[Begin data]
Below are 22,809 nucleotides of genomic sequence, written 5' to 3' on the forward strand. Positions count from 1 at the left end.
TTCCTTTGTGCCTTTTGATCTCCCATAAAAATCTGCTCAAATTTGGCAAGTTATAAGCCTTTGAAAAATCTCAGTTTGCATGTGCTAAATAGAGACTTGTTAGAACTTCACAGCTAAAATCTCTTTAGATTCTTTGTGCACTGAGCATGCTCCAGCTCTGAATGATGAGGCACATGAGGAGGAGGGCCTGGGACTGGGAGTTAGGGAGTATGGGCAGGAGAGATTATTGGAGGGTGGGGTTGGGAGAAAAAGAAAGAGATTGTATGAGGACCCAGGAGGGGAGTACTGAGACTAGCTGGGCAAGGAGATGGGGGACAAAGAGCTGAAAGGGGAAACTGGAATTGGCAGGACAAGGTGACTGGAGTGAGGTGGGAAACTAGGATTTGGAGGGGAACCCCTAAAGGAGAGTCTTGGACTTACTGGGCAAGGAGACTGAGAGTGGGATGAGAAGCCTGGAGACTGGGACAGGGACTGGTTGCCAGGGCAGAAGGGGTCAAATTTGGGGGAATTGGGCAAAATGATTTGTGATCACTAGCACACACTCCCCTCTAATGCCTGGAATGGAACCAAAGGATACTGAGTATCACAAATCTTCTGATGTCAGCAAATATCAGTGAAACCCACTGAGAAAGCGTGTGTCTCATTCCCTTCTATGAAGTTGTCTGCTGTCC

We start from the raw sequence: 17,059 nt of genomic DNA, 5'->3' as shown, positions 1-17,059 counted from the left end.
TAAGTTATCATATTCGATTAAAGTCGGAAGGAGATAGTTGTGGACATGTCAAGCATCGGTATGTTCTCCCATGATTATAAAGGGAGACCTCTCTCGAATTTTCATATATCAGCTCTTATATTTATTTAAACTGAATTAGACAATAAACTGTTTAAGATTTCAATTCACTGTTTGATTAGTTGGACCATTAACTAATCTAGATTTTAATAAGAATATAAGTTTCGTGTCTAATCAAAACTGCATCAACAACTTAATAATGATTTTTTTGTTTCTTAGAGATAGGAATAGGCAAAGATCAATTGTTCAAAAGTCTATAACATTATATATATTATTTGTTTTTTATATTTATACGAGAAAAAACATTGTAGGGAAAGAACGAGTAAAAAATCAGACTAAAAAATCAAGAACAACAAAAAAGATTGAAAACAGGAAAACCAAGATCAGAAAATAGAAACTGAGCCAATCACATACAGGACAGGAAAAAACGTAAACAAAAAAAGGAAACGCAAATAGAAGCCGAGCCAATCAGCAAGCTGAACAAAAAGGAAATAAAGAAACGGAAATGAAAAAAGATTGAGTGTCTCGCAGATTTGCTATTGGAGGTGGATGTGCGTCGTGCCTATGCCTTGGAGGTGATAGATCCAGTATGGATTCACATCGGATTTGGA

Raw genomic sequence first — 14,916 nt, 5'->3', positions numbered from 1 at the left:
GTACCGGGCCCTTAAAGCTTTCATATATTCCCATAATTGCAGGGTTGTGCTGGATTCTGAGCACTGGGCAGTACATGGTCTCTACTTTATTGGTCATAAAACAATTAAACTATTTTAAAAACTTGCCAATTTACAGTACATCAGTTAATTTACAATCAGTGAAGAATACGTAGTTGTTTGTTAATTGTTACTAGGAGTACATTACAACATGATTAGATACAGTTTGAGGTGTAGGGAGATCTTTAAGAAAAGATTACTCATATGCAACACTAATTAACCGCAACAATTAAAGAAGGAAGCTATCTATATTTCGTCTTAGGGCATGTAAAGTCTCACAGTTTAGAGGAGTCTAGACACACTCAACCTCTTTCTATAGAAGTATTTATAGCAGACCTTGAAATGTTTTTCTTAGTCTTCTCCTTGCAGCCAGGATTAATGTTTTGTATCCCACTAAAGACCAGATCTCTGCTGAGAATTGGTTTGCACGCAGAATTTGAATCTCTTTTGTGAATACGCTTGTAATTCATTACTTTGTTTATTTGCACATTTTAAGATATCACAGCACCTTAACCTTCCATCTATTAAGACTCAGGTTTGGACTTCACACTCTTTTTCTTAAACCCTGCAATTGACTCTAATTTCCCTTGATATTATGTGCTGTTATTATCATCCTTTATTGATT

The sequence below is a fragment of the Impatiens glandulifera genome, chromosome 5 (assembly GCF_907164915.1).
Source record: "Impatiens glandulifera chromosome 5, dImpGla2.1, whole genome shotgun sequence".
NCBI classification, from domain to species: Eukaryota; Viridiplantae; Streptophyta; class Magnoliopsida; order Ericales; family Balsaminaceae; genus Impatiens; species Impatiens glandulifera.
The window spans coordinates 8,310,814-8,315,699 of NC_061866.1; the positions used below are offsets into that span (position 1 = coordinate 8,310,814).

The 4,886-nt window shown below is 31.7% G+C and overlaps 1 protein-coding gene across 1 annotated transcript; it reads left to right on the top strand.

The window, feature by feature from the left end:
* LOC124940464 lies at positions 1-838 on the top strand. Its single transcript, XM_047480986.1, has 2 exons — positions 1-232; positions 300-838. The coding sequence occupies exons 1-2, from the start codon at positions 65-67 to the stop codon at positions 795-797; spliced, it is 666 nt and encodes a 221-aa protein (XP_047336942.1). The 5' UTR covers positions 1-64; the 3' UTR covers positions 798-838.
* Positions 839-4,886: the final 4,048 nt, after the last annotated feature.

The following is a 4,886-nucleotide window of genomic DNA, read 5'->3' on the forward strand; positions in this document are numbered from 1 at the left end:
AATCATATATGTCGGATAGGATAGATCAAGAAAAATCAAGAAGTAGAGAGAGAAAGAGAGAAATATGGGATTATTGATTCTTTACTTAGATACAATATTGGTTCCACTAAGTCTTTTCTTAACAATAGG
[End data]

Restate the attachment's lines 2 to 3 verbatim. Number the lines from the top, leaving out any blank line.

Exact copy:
TTCCTTTGTGCCTTTTGATCTCCCATAAAAATCTGCTCAAATTTGGCAAGTTATAAGCCTTTGAAAAATCTCAGTTTGCATGTGCTAAATAGAGACTTGTTAGAACTTCACAGCTAAAATCTCTTTAGATTCTTTGTGCACTGAGCATGCTCCAGCTCTGAATGATGAGGCACATGAGGAGGAGGGCCTGGGACTGGGAGTTAGGGAGTATGGGCAGGAGAGATTATTGGAGGGTGGGGTTGGGAGAAAAAGAAAGAGATTGTATGAGGACCCAGGAGGGGAGTACTGAGACTAGCTGGGCAAGGAGATGGGGGACAAAGAGCTGAAAGGGGAAACTGGAATTGGCAGGACAAGGTGACTGGAGTGAGGTGGGAAACTAGGATTTGGAGGGGAACCCCTAAAGGAGAGTCTTGGACTTACTGGGCAAGGAGACTGAGAGTGGGATGAGAAGCCTGGAGACTGGGACAGGGACTGGTTGCCAGGGCAGAAGGGGTCAAATTTGGGGGAATTGGGCAAAATGATTTGTGATCACTAGCACACACTCCCCTCTAATGCCTGGAATGGAACCAAAGGATACTGAGTATCACAAATCTTCTGATGTCAGCAAATATCAGTGAAACCCACTGAGAAAGCGTGTGTCTCATTCCCTTCTATGAAGTTGTCTGCTGTCC

We start from the raw sequence: 17,059 nt of genomic DNA, 5'->3' as shown, positions 1-17,059 counted from the left end.